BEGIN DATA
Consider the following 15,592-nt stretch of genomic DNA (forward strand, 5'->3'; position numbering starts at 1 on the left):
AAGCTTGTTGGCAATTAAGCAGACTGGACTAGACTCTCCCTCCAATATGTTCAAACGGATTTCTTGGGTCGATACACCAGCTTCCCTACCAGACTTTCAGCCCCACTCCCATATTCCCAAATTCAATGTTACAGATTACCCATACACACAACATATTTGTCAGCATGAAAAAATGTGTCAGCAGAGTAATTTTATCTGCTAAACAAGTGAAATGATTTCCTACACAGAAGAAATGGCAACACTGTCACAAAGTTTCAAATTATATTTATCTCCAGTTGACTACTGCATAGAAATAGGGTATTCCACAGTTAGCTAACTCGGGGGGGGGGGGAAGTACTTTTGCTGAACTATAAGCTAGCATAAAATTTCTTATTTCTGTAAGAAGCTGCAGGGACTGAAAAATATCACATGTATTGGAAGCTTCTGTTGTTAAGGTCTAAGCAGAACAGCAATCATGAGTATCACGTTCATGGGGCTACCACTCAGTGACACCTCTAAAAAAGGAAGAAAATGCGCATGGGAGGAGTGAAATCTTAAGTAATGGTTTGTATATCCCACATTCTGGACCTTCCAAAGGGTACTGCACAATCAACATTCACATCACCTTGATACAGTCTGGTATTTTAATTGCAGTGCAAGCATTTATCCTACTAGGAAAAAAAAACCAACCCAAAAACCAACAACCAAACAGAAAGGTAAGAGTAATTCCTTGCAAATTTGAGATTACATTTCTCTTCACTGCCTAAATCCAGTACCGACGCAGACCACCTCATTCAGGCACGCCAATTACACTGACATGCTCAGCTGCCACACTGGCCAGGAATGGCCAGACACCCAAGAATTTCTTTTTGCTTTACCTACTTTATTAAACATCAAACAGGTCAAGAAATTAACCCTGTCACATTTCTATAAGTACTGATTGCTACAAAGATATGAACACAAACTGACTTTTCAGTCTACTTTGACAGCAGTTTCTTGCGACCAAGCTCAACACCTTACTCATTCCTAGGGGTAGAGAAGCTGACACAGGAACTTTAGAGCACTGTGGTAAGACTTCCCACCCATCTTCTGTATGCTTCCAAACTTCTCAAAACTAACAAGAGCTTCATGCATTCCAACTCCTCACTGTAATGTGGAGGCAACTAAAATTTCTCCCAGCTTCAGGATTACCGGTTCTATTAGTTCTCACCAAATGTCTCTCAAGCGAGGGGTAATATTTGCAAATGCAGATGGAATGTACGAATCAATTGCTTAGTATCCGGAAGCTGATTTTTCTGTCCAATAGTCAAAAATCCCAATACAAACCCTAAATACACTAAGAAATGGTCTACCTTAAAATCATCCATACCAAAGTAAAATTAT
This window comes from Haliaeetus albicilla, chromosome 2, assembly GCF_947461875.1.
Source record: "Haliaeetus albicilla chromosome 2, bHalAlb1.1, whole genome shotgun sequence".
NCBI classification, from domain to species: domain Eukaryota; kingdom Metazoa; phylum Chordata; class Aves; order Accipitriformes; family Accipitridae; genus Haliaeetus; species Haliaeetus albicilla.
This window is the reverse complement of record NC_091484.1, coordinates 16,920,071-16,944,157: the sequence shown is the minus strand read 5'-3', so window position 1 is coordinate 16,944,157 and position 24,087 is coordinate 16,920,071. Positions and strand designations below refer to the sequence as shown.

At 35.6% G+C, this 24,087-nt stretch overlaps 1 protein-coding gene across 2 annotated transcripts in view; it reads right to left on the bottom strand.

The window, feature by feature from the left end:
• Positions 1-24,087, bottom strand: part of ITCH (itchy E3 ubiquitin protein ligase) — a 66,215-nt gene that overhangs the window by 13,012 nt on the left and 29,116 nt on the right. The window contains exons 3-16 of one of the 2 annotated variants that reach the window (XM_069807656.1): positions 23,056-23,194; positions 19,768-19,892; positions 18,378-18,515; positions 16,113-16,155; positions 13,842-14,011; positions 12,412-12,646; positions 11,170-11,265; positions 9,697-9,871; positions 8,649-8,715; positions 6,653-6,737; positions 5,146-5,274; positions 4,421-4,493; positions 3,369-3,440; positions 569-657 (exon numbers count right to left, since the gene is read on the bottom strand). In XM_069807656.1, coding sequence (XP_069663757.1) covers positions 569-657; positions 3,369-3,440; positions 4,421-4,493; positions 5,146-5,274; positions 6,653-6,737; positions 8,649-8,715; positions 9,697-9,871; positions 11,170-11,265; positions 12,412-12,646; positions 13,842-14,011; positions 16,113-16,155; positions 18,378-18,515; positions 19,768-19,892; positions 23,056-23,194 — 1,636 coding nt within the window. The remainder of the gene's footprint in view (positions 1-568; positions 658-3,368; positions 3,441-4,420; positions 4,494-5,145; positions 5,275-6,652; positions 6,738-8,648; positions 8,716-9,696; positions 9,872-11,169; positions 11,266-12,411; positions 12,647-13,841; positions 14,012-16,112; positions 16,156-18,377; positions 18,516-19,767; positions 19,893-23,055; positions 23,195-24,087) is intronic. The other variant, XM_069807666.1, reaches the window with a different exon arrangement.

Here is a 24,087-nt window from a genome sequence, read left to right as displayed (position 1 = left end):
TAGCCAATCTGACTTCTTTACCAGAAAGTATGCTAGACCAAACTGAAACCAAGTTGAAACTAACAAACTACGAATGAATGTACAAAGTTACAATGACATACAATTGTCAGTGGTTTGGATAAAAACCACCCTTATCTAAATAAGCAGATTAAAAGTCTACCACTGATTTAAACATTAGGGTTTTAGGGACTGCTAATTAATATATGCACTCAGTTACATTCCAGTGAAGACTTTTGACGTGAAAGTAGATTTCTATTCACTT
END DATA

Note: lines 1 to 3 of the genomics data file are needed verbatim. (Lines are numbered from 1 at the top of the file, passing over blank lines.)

Consider the following 15,592-nt stretch of genomic DNA (forward strand, 5'->3'; position numbering starts at 1 on the left):
AAGCTTGTTGGCAATTAAGCAGACTGGACTAGACTCTCCCTCCAATATGTTCAAACGGATTTCTTGGGTCGATACACCAGCTTCCCTACCAGACTTTCAGCCCCACTCCCATATTCCCAAATTCAATGTTACAGATTACCCATACACACAACATATTTGTCAGCATGAAAAAATGTGTCAGCAGAGTAATTTTATCTGCTAAACAAGTGAAATGATTTCCTACACAGAAGAAATGGCAACACTGTCACAAAGTTTCAAATTATATTTATCTCCAGTTGACTACTGCATAGAAATAGGGTATTCCACAGTTAGCTAACTCGGGGGGGGGGGGAAGTACTTTTGCTGAACTATAAGCTAGCATAAAATTTCTTATTTCTGTAAGAAGCTGCAGGGACTGAAAAATATCACATGTATTGGAAGCTTCTGTTGTTAAGGTCTAAGCAGAACAGCAATCATGAGTATCACGTTCATGGGGCTACCACTCAGTGACACCTCTAAAAAAGGAAGAAAATGCGCATGGGAGGAGTGAAATCTTAAGTAATGGTTTGTATATCCCACATTCTGGACCTTCCAAAGGGTACTGCACAATCAACATTCACATCACCTTGATACAGTCTGGTATTTTAATTGCAGTGCAAGCATTTATCCTACTAGGAAAAAAAAACCAACCCAAAAACCAACAACCAAACAGAAAGGTAAGAGTAATTCCTTGCAAATTTGAGATTACATTTCTCTTCACTGCCTAAATCCAGTACCGACGCAGACCACCTCATTCAGGCACGCCAATTACACTGACATGCTCAGCTGCCACACTGGCCAGGAATGGCCAGACACCCAAGAATTTCTTTTTGCTTTACCTACTTTATTAAACATCAAACAGGTCAAGAAATTAACCCTGTCACATTTCTATAAGTACTGATTGCTACAAAGATATGAACACAAACTGACTTTTCAGTCTACTTTGACAGCAGTTTCTTGCGACCAAGCTCAACACCTTACTCATTCCTAGGGGTAGAGAAGCTGACACAGGAACTTTAGAGCACTGTGGTAAGACTTCCCACCCATCTTCTGTATGCTTCCAAACTTCTCAAAACTAACAAGAGCTTCATGCATTCCAACTCCTCACTGTAATGTGGAGGCAACTAAAATTTCTCCCAGCTTCAGGATTACCGGTTCTATTAGTTCTCACCAAATGTCTCTCAAGCGAGGGGTAATATTTGCAAATGCAGATGGAATGTACGAATCAATTGCTTAGTATCCGGAAGCTGATTTTTCTGTCCAATAGTCAAAAATCCCAATACAAACCCTAAATACACTAAGAAATGGTCTACCTTAAAATCATCCATACCAAAGTAAAATTAT
This window comes from Haliaeetus albicilla, chromosome 2, assembly GCF_947461875.1.